And it doesn't end there. At Mt Brown, in the same area, a beautiful track was left to overgrow a few years ago and even
the directional signs telling people about the track have now been removed.
Perhaps that's why people don't use them - the signs telling them about the track have been removed.
Coaster's say you would need a roll of toilet paper to write down the number of walkways, tracks and huts that have been
closed by DOC on the West Coast in the last few years.
Yet Coaster's don't blame local DOC staff. They blame the politicians and bureaucrats in Wellington for what they
describe as idiotic polices and for playing the false "tourism will save them" propaganda to the general New Zealand
The statistics apparently show that most West Coast visitors don't walk through the forests, which is constantly being
claimed by politicians and extreme environmentalists and, moreover, those that do are in the minority and they are not
even New Zealanders.
Sure, hardy trampers use the back country routes - but they're not the majority of visitors.
The majority of the visitors to the West Coast are from overseas, so those living in the city's who claim they want to
save the trees for future generations to visit, have not even visited the area themselves. Nor do the majority of New
Zealanders who do visit the West Coast walk in the forests.
One Hokitika resident who does have a problem with DOC is Bruce Smith.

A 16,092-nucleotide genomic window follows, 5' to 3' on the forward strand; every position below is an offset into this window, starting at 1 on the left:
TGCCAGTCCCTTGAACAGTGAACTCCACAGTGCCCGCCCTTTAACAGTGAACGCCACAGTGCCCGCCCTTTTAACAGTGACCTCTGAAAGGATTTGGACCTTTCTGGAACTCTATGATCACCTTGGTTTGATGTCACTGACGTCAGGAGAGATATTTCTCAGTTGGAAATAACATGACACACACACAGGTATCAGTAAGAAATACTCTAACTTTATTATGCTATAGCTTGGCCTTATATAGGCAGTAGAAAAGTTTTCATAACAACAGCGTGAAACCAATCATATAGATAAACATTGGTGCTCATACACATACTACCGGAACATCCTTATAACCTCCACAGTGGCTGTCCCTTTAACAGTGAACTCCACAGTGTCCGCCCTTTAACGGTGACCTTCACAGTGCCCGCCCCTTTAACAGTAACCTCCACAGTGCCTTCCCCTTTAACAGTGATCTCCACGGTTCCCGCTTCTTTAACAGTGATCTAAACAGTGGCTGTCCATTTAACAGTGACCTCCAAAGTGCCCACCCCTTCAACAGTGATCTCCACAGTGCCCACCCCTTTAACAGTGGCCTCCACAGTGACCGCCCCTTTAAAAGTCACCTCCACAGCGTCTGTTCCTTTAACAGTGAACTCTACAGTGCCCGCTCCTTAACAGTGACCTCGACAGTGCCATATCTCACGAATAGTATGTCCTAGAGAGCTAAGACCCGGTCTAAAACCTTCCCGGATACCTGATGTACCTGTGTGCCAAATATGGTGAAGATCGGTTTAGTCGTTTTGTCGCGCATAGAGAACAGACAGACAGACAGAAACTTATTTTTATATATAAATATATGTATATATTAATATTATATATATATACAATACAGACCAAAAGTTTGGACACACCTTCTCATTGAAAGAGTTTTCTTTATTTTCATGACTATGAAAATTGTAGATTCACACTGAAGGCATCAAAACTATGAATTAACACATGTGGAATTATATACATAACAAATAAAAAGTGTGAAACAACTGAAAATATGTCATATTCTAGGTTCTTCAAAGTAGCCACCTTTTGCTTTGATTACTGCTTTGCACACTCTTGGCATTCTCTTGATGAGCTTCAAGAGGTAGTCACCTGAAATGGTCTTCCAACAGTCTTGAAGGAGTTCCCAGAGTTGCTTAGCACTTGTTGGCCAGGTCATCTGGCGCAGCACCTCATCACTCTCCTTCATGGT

In 1991 Mr Smith, along with investors he had arranged from Christchurch and the United States, wanted to build a one
kilometer tree-top walkway from the DOC information centre at Franz Josef across the State Highway, overlooking wetlands
and looping around stands of indigneous forest and bush.
Similar tree-top walkways operate very successfully in Maine in the United States and in Scotland.
Mr Smith's venture was to cost around $1 million and he was prepared to allow DOC to run it charging $5 for the walk.
Thinking he was on the right track, so to speak, he applied for a DOC concession.
Transit New Zealand had given permission for the tree-top walkway to cross the State Highway within 30 days of receiving
his application so he really didn't see any real problems with DOC
But Mr Smith says that in 1996, 5 years later and after numerous meetings with DOC and reams of correspondence, his
other investors decided to pull out citing that the application for concession was a lost cause.
Mr Smith said " It is now 2000 and I have still never been officially advised of the outcome of my application."
The Government's interest now in vesting more trees into the DOC estate will not make the trees any greener, or taller,
or suddenly create a myriad of new attractions.
Most people forget that tourism creates costs as well as revenue and if tourism was to be the saviour of the Coast it
would, after more than 30 years of talk, already have happened.
Coasters say that you can bet your boots that anything they want to do to improve their lot with the $120 million will
be locked-up in resource consent hearings and probably appeals for years to come.
But then, they say, talk is cheap and sophistry is easily believable when you live hundreds of kilometers from the
forests and have never taken the time to visit.